Monash leads landmark prostate cancer studyThe Victorian Government today announced the state's largest investment in finding a cure for prostate cancer, funding a project which will bring together over 50 leading researchers and clinicians. Led...
The Victorian Government today announced the state's largest investment in finding a cure for prostate cancer, funding a project which will bring together over 50 leading researchers and clinicians.
Led by Associate Professor Mark Frydenberg at Monash University, the Cancer of Prostate Translational Research in Victoria (CAPTIV) project was today awarded a $2 million Victorian Cancer Agency research grant.
Experts from Monash University and other institutions, including Melbourne University, Peter MacCallum Cancer Centre, Epworth Health and Ludwig Institute, will investigate the genetic basis of prostate cancer with the aim of developing new pharmaceutical treatments. They will also look at the treatment options for men with low-risk prostate cancer.
Associate Professor Frydenberg said the scale of the CAPTIV project will mean a rapid translation of promising research to viable treatments.
"Being part of the largest collaborative prostate cancer research and trials program undertaken in Victoria to date, our clinicians and researchers will have unique access to clinical specimens. This will allow us to perform better pre-clinical studies of promising drug treatments for early and advanced prostate cancer," Associate Professor Frydenberg said.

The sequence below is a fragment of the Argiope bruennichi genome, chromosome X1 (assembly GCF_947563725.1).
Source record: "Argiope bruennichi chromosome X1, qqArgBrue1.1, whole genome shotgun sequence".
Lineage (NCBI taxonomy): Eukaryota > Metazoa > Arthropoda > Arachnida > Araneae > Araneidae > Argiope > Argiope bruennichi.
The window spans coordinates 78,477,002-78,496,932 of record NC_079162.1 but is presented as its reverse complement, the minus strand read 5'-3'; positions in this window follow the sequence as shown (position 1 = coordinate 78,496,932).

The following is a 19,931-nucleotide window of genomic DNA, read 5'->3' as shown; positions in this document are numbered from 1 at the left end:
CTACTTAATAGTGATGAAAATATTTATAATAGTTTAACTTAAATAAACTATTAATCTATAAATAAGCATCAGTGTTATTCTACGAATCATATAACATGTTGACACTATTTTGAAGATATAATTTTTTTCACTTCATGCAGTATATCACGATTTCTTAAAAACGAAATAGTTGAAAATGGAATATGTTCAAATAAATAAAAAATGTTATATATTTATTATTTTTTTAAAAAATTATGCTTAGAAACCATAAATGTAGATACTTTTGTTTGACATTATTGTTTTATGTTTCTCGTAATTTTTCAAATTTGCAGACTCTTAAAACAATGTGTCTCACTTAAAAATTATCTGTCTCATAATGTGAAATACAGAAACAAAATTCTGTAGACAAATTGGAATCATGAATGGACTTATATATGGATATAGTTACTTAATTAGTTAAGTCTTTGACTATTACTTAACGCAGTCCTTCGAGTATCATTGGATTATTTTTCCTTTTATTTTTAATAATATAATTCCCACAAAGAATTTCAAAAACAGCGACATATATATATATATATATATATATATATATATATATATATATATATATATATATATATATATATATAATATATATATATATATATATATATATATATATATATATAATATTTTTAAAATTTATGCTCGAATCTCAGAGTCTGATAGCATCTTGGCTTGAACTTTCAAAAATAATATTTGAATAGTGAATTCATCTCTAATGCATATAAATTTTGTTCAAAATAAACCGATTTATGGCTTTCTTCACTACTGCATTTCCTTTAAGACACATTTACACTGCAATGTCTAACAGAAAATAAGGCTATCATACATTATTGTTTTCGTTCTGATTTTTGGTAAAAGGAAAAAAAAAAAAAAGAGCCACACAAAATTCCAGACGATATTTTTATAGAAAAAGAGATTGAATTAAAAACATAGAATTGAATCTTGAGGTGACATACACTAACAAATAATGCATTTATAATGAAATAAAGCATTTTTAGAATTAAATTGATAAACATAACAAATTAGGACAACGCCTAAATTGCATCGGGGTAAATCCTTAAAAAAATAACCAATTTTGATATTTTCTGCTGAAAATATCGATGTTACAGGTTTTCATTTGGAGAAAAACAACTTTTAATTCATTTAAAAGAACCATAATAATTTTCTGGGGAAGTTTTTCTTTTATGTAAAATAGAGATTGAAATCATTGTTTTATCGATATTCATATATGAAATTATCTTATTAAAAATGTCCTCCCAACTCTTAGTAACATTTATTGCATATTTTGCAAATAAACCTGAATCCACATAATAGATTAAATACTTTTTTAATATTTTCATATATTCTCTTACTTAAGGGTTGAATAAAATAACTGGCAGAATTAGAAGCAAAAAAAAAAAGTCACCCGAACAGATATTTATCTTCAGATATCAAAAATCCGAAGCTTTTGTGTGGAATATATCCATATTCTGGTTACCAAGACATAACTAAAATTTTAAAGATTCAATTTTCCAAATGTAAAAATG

"Another benefit is that the CAPTIV project will encourage researchers and clinicians to work together more closely, meaning better outcomes for patients in a shorter timeframe."
Professor Gail Risbridger, CAPTIV project researcher and Research Director of the Monash Comprehensive Cancer Consortium, which supported the CAPTIV project application, said strategic collaboration was vital to effectively combat disease.
“Monash University is invested in providing better outcomes for patients with prostate cancer and that requires the input of Victoria's best people, both in the laboratory and the clinic," Professor Risbridger said.
"The involvement of groups such as the Monash Comprehensive Cancer Consortium, whose member organisations, in addition to carrying out research, treat around 30 per cent of Melbourne's cancer patients, makes bringing together the right researchers and clinicians a more achievable goal. The CAPTIV project is a great example of this.”